Two Reading Apps for Big Kids

It’s been awhile since I’ve written. I guess I’ll blame it on the holidays. It seems that what should just be a few days of celebration is an entire month and a half of planning, preparing, packing, gifting, receiving, returning and recuperating!

This year, I gifted my first app to my friend’s son who is four. He was as into the ePicture Book, “There’s a Monster at the End of this Book” as my one year old and so I gifted him the app. It’s funny how the age range for early literacy is pretty wide. However, the same is not true for intermediate literacy. A fourth grader would not be as impressed by “There’s a Monster at the End of this Book” and it wouldn’t take long for a second grader to get bored either. So where are all of the apps for the big kids?

Before I went on my hiatus, I facilitated a workshop for classroom teachers, literacy liaisons and graduate students. Most of the teachers were interested in literacy apps for older children. They are few and far between. But I found two that they loved and I’d like to share with you.

Before I share these apps, I do have one word of caution: The best kind of literacy application is a book. An eBook or a regular book: doesn’t matter. High interest books that children read by themselves or with someone else, is the best way to become literate. However, teachers and parents are also looking for experiences that help target and improve a certain area of reading and this is where a literacy app can come in handy- when it is an addition to daily reading.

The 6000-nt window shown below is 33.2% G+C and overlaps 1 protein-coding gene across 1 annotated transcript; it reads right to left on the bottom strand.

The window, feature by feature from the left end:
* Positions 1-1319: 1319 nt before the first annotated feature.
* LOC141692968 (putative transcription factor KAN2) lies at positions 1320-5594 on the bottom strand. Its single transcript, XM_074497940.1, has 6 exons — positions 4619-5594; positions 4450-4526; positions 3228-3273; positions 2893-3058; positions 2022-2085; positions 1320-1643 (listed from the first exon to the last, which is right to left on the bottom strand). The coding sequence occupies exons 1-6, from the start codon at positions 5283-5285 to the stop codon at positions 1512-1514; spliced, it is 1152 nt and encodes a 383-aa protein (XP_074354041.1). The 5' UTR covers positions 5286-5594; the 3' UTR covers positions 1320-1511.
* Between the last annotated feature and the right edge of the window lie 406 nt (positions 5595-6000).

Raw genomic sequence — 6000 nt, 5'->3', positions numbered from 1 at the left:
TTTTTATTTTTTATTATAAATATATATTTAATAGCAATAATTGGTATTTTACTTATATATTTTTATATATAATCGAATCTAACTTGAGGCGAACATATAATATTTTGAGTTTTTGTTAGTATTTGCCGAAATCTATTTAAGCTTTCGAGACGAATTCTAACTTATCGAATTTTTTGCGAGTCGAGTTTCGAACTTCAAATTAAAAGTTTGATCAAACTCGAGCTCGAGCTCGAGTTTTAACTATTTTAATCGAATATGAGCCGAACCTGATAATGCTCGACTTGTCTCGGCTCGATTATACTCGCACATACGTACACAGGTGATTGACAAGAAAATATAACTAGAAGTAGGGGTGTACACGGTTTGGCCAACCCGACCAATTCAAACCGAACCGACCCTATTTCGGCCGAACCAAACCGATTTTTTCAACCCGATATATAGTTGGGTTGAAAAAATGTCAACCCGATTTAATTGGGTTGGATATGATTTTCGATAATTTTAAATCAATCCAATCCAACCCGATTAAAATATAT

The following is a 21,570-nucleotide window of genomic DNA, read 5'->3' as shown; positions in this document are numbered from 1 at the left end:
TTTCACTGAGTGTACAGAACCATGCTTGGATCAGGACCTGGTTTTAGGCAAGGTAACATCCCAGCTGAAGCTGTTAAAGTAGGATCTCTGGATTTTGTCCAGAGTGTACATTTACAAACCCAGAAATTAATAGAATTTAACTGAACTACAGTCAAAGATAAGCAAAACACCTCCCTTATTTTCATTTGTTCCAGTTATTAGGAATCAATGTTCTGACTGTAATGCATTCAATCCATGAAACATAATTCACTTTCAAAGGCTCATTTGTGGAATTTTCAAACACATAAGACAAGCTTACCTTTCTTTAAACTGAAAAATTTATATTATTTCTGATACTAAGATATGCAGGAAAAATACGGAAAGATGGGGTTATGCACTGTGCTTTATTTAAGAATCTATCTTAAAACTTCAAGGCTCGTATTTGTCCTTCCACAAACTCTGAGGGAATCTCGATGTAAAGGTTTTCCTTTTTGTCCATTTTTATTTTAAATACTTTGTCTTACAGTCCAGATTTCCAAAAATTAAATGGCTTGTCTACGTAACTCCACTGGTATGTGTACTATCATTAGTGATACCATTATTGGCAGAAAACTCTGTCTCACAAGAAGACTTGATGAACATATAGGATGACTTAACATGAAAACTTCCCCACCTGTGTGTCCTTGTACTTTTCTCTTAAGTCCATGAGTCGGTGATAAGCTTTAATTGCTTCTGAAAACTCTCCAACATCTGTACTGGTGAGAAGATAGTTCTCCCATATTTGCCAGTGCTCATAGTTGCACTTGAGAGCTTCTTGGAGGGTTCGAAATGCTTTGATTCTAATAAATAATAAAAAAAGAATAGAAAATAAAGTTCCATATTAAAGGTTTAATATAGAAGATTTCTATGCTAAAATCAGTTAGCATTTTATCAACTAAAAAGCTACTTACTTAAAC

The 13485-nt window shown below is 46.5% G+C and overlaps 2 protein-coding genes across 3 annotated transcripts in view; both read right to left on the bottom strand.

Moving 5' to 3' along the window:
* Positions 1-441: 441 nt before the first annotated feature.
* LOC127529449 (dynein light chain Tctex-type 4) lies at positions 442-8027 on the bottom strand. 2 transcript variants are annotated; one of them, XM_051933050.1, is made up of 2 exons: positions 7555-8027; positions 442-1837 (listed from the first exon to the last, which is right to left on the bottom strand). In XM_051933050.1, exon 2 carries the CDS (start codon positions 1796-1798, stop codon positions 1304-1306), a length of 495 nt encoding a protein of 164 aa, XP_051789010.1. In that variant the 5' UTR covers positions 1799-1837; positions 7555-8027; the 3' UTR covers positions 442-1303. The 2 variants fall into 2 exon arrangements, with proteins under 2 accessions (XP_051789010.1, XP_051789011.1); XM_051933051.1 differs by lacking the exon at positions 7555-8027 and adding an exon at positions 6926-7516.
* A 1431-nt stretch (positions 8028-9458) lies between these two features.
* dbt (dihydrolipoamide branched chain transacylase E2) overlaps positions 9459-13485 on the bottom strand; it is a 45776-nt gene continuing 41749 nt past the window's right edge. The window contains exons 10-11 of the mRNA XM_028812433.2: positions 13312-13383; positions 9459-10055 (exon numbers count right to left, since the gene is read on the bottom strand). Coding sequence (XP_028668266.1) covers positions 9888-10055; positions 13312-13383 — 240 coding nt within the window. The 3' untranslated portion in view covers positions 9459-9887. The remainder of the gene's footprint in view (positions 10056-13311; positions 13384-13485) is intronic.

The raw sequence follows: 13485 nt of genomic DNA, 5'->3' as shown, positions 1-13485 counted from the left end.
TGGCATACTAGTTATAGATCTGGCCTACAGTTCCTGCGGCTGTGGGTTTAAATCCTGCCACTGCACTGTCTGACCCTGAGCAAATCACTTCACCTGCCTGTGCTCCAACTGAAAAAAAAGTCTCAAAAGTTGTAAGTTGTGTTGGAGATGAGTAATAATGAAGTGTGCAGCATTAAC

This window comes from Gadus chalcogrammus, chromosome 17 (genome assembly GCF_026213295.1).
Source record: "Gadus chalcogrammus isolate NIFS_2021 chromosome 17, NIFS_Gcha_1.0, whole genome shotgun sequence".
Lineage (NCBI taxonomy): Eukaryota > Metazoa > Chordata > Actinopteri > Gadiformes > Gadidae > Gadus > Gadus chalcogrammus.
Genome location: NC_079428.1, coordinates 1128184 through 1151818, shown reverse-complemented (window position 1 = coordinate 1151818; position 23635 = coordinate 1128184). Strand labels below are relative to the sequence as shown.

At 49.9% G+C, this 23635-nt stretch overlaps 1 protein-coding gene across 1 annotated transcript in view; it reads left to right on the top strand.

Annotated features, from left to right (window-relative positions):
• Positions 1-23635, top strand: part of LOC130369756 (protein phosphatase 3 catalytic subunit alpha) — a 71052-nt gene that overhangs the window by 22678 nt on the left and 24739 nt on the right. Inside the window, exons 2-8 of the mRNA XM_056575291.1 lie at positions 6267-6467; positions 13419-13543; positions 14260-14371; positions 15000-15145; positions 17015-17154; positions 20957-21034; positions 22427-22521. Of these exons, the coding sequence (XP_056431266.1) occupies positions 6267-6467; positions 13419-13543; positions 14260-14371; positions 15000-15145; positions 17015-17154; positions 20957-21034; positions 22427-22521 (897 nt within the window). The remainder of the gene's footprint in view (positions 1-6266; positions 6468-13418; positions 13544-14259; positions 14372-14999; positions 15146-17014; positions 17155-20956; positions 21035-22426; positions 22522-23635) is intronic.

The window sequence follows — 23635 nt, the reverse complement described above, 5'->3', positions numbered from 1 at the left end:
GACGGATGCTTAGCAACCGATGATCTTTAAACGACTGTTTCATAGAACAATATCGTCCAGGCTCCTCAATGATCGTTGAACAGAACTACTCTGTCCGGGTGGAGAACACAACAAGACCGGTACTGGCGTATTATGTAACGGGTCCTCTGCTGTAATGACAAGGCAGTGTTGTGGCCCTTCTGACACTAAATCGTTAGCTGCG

Two apps I’ve seen that are both educational, fun and applicable to children in 2nd-5th grade are:

Are Whales Smart Or What? (By Wrinkled Pants Software Ltd)

All About It

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This app combines everything that an independent reader needs. A high interest non-fiction book about whales allows the reader to tap on words that he or she does not know and the word is read aloud for the reader. Each time the reader clicks on the word, it is added to a word bucket. While reading the book, you can click on some of the words for visual demonstrations of what the word means. At the end of the story the reader can then choose to play a game that reviews all of the words in the word bucket. In addition to that activity, there are five other games the reader can choose from that reinforce different reading skills: consonant blends, digraphs, spelling and blends with short vowels.

My 2 ¢

I like that this app encourages students’ metacognition and self-regulation by prompting them to stop, figure out a word, and take ownership of those words. I am glad the content is non-fiction and find the story to be engaging. The games that come with it are the icing on the cake. My only critique is that this is such a great way to help readers learn new vocabulary and increase comprehension that I wish less energy was put into the games and more energy was put into making more of these stories. Once using this in the classroom a few times, there’s no where else to go with this story and teachers’ will surely want to continue using it only with different content. To be fair, there is one more app this developer came out with called: Are Bees Smart or What! I guess that’s a good piece of critical feedback, we wish there were more!